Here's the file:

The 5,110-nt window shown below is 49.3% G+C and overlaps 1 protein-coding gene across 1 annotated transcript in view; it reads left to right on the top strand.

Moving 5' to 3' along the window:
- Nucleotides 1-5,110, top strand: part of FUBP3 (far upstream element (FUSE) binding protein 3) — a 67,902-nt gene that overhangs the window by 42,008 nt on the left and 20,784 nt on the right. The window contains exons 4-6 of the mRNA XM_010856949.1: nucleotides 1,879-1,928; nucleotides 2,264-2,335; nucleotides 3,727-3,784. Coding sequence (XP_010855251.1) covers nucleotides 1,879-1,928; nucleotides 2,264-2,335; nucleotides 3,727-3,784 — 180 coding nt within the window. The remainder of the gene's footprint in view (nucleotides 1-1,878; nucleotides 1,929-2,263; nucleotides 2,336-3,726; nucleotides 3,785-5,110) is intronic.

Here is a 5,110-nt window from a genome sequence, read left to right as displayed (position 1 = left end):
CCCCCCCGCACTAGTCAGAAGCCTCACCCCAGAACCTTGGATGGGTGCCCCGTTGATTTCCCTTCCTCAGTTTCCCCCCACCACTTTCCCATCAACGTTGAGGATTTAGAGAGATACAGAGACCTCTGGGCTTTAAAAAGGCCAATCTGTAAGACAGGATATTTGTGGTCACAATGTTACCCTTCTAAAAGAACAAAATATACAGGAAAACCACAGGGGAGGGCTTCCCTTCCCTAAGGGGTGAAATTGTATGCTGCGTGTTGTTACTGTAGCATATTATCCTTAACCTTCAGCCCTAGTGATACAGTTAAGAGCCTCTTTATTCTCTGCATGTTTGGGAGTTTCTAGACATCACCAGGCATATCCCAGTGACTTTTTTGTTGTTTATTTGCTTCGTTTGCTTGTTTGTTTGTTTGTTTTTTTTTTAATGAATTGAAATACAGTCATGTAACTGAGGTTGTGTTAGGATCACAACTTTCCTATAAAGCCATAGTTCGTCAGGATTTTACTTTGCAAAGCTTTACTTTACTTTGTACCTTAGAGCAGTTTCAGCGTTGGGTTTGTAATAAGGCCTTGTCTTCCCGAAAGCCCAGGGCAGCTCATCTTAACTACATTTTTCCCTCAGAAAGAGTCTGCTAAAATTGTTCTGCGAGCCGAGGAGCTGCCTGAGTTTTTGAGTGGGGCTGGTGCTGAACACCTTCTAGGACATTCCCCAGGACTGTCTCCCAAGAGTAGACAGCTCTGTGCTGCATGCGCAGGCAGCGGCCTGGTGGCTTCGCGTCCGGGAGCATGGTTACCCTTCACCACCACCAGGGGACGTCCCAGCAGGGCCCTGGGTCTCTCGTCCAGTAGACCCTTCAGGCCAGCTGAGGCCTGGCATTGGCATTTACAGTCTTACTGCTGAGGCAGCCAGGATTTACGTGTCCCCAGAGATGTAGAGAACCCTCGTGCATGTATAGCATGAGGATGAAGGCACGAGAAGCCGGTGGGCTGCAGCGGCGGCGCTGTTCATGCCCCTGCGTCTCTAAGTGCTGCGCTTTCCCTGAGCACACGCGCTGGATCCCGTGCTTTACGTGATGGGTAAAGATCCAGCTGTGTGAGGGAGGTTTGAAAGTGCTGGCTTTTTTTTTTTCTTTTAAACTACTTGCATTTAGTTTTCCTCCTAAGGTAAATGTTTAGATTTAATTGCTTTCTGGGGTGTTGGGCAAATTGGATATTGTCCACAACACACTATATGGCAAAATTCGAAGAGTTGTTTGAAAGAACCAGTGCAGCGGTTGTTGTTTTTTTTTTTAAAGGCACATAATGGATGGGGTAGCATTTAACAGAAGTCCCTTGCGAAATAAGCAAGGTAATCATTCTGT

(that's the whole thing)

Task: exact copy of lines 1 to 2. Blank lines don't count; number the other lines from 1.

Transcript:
The 5,110-nt window shown below is 49.3% G+C and overlaps 1 protein-coding gene across 1 annotated transcript in view; it reads left to right on the top strand.

Moving 5' to 3' along the window: